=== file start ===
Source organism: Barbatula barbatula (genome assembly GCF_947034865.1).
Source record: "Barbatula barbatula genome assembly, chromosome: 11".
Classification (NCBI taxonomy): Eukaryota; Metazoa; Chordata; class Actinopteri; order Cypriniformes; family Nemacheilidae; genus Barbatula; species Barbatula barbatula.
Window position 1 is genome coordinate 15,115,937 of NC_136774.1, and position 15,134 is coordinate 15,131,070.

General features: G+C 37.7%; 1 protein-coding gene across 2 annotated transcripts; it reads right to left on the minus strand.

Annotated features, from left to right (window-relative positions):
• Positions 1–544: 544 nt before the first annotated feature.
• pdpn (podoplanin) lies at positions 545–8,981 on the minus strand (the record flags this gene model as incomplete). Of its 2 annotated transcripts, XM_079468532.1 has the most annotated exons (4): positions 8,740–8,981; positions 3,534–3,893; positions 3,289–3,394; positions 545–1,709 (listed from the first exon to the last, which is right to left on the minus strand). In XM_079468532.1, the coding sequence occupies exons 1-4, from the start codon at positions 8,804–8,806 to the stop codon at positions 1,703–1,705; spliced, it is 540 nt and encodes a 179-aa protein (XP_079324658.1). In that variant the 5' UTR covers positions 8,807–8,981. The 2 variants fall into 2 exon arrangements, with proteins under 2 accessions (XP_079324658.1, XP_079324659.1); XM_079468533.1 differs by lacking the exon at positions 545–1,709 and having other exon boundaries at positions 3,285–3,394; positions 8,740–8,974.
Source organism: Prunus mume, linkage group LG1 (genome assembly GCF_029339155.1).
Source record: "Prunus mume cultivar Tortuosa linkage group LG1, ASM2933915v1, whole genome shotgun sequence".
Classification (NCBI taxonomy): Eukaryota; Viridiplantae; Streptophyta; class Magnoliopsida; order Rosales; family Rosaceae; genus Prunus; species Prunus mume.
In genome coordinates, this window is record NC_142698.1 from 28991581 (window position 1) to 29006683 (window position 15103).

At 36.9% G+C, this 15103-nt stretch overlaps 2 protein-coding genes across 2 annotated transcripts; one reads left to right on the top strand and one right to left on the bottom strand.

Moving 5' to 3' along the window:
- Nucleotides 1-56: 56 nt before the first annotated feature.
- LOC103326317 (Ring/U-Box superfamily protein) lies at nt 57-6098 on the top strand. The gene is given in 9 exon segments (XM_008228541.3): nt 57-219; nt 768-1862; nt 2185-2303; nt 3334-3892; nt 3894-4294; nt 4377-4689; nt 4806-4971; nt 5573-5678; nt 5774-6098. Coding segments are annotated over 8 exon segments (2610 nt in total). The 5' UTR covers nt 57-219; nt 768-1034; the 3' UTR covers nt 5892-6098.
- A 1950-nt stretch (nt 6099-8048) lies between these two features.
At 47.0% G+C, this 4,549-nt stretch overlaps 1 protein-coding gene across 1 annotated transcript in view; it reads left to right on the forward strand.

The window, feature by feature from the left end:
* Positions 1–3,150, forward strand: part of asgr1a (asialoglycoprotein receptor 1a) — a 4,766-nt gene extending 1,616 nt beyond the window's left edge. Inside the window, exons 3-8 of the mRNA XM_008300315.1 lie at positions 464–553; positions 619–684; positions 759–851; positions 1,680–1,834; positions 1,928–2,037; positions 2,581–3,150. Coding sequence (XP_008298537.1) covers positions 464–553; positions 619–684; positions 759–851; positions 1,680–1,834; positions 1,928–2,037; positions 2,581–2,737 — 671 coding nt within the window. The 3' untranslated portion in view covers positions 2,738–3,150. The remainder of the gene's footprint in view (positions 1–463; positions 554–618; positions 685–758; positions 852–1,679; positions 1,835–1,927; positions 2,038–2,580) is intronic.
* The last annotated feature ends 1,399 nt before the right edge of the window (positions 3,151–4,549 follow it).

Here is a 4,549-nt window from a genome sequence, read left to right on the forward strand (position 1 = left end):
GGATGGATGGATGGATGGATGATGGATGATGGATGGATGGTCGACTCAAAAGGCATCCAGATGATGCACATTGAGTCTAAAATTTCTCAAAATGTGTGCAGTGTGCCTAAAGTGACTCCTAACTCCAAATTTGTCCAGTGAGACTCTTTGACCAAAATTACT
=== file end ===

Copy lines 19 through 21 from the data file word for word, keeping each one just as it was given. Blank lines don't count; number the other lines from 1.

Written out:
The window, feature by feature from the left end:
* Positions 1–3,150, forward strand: part of asgr1a (asialoglycoprotein receptor 1a) — a 4,766-nt gene extending 1,616 nt beyond the window's left edge. Inside the window, exons 3-8 of the mRNA XM_008300315.1 lie at positions 464–553; positions 619–684; positions 759–851; positions 1,680–1,834; positions 1,928–2,037; positions 2,581–3,150. Coding sequence (XP_008298537.1) covers positions 464–553; positions 619–684; positions 759–851; positions 1,680–1,834; positions 1,928–2,037; positions 2,581–2,737 — 671 coding nt within the window. The 3' untranslated portion in view covers positions 2,738–3,150. The remainder of the gene's footprint in view (positions 1–463; positions 554–618; positions 685–758; positions 852–1,679; positions 1,835–1,927; positions 2,038–2,580) is intronic.
* The last annotated feature ends 1,399 nt before the right edge of the window (positions 3,151–4,549 follow it).